Ikea Expedit: The people who mourn for discontinued Ikea lines
The past week has seen an extraordinary outburst of anger and sadness after Ikea discontinued its Expedit shelving units. Why do some people get so upset over the end of an Ikea line, asks Finlo Rohrer.
The headlines have been alarming. "Ikea has killed off Expedit, leaving me sad, angry and confused." Sad, angry and confused. "10,000 people join Facebook campaign after Ikea discontinue vinyl shelves." An actual campaign. "Ikea Just Discontinued Its Most Popular Shelving System And Customers Are Furious." They're furious. "Ikea upset all the record collectors in the world." Not some, all. "Shelf life: An Ode to the Ikea Expedit." An ode, as in an ode to a dear friend.
For those who have not been grieving the past week, the Expedit is a shelving unit of square compartments that is the ideal size for vinyl LPs. But people put all sorts in there. Or nothing much. "The proportions of the Expedit when empty are very beautiful," says Sara Norrman, editor of Hemma magazine, covering Swedish design and culture. "The genius about their products is they are so unassuming. It shapes itself after your personality."
The level of angst over the Expedit's demise is even more curious when one finds out that Ikea is replacing it with a virtually identical piece of furniture, the Kallax. It's basically a skinnier version that uses less wood.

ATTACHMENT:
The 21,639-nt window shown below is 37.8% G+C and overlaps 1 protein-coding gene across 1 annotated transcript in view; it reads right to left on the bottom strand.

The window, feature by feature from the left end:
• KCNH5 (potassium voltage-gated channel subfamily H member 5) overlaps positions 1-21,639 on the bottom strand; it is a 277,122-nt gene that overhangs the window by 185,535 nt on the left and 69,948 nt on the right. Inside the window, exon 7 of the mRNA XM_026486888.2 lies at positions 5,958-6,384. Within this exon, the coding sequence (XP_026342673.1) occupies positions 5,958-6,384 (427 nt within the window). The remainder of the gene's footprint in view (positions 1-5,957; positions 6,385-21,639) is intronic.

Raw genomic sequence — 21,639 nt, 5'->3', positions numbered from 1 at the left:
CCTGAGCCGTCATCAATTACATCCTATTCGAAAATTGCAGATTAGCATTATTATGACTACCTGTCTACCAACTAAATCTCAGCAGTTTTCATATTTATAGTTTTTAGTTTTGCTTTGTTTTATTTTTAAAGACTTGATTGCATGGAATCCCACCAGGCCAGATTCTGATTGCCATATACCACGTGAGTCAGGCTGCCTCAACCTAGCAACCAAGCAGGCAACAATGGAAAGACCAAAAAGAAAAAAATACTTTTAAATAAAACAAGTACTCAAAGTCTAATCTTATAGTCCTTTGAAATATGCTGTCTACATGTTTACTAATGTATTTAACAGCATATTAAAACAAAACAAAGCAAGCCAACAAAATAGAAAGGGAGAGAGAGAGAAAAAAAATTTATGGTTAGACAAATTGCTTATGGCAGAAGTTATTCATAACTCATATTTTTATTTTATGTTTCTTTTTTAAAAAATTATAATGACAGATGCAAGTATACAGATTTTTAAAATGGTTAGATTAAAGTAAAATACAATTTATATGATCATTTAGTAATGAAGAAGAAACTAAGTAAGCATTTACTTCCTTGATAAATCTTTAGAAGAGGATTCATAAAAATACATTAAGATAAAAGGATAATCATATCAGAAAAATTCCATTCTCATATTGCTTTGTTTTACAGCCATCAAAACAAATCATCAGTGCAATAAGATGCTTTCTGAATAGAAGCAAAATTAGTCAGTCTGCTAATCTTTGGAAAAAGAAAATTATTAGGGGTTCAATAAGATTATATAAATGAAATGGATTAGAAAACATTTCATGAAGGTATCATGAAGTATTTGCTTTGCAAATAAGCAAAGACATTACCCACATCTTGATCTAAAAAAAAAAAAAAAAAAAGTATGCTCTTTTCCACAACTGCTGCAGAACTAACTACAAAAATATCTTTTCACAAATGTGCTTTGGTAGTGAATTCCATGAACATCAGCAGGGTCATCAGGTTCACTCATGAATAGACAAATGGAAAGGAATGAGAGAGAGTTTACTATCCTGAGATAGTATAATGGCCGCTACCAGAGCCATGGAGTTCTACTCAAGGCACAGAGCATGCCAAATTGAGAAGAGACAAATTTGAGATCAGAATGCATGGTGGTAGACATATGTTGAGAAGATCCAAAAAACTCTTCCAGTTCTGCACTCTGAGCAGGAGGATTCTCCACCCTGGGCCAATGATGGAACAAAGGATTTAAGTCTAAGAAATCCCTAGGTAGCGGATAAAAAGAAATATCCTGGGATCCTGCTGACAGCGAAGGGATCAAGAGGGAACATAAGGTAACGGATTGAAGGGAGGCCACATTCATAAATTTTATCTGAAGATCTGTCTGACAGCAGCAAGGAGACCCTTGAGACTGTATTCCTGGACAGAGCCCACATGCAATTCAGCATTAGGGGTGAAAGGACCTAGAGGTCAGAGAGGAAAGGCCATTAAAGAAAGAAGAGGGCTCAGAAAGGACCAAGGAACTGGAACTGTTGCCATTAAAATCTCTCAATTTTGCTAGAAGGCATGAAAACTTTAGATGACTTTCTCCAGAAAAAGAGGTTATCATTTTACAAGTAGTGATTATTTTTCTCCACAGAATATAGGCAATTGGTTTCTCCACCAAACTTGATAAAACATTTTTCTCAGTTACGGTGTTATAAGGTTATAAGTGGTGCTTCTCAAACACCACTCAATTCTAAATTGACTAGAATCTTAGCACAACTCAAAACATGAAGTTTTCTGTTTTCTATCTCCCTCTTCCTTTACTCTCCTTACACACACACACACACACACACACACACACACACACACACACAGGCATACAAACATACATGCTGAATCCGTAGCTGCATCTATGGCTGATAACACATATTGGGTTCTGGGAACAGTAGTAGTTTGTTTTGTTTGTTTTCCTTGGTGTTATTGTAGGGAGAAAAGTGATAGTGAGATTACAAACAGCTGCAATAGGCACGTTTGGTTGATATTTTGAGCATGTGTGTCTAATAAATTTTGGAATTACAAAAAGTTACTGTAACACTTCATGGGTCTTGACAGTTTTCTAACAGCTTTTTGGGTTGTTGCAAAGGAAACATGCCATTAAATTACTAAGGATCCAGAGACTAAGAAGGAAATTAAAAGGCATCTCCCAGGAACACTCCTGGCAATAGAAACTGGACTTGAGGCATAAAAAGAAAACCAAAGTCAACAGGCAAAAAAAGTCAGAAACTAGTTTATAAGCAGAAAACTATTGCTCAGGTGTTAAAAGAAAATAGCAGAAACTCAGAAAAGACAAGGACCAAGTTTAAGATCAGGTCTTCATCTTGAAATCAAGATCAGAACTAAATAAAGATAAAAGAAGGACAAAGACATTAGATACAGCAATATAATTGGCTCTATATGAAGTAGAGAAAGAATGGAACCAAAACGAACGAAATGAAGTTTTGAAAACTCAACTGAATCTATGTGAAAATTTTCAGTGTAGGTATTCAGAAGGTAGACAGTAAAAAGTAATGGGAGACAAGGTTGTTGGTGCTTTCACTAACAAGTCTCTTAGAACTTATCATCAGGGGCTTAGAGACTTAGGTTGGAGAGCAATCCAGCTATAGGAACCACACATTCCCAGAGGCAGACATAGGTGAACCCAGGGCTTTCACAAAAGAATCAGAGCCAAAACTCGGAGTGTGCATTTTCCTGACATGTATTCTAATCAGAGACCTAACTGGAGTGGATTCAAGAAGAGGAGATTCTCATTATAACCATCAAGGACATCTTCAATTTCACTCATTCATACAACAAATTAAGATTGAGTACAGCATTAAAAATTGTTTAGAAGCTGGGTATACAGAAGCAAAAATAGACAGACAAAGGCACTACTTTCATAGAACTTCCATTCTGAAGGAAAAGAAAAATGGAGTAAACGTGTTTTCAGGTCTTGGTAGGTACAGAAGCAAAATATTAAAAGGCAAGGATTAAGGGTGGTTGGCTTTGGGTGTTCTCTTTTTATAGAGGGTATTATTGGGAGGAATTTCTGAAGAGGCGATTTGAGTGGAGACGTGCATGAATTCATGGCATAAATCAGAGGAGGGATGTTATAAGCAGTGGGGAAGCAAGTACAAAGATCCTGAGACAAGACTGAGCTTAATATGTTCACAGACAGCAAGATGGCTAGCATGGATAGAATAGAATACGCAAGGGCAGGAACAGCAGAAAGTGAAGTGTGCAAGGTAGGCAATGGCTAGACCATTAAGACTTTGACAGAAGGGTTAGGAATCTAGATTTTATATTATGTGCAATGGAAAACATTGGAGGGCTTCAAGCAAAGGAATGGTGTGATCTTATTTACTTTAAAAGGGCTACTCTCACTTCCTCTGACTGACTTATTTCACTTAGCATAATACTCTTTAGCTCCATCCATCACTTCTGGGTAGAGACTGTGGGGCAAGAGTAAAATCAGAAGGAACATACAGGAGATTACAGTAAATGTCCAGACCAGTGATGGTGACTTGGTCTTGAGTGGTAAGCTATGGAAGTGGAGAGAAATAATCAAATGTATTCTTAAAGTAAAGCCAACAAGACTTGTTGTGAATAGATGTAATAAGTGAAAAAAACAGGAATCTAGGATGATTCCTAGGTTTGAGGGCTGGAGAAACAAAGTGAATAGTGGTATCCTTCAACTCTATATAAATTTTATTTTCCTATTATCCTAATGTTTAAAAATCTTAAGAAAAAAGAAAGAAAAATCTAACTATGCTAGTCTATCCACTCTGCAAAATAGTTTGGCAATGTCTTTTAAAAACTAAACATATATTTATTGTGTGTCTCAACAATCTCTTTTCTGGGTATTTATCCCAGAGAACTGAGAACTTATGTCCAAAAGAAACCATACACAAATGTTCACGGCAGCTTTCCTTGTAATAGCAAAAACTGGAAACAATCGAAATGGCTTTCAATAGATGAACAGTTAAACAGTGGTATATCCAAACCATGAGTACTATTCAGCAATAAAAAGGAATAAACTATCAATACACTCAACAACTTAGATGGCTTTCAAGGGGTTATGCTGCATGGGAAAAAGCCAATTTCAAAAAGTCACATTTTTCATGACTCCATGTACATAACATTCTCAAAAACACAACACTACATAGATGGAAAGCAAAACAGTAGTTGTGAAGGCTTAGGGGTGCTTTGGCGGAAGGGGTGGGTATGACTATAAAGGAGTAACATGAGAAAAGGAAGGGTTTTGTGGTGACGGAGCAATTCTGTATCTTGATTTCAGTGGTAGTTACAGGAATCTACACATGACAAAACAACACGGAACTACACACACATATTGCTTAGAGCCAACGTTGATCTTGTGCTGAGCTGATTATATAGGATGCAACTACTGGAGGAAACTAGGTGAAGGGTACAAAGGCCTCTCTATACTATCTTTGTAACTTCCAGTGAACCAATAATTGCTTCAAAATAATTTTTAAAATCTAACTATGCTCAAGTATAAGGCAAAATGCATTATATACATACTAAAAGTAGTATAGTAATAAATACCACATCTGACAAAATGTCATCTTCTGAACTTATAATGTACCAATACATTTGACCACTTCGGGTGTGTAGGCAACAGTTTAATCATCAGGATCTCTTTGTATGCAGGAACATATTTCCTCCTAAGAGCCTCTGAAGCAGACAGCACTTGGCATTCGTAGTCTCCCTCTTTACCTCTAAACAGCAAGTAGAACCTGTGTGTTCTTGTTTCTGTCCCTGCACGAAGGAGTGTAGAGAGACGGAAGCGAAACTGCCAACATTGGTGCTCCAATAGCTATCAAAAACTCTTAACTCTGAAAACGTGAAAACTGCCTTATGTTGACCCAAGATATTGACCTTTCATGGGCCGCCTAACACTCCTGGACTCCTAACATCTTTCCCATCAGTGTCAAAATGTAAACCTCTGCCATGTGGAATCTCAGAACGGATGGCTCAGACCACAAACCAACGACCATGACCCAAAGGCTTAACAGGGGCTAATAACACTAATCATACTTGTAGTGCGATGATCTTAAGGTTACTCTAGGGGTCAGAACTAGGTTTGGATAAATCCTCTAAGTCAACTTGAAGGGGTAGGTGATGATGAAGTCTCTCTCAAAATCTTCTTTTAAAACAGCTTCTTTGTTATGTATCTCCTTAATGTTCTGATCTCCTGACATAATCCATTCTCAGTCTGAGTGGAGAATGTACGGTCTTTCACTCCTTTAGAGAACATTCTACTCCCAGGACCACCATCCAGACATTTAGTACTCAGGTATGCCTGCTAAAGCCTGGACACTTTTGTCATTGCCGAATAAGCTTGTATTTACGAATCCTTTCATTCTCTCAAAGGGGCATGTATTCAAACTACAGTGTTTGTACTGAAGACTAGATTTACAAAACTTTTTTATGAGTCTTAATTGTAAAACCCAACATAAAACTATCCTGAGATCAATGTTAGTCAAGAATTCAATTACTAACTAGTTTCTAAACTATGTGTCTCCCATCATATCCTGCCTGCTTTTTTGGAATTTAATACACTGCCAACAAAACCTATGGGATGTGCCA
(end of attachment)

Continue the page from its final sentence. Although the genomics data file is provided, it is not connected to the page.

But there is something of a global Ikea mini-cult. Entire websites are dedicated to Ikea customisation and fans delight in reminiscing over discontinued lines. There's a resonance in the death of an Ikea line simply because the firm keeps them going so long - 19 years for the Expedit. We see them all the time in our own and other people's homes. "When we lose them we lose a common denominator," says Norrman. "The way we are slightly connected to one another." The length of time Ikea keeps its ranges lets people get used to the idea that they can build their living rooms and bedrooms around them. "My Expedit is filled with my husband's vinyl collection," says Norrman. "If he buys more we can't store it in the same way."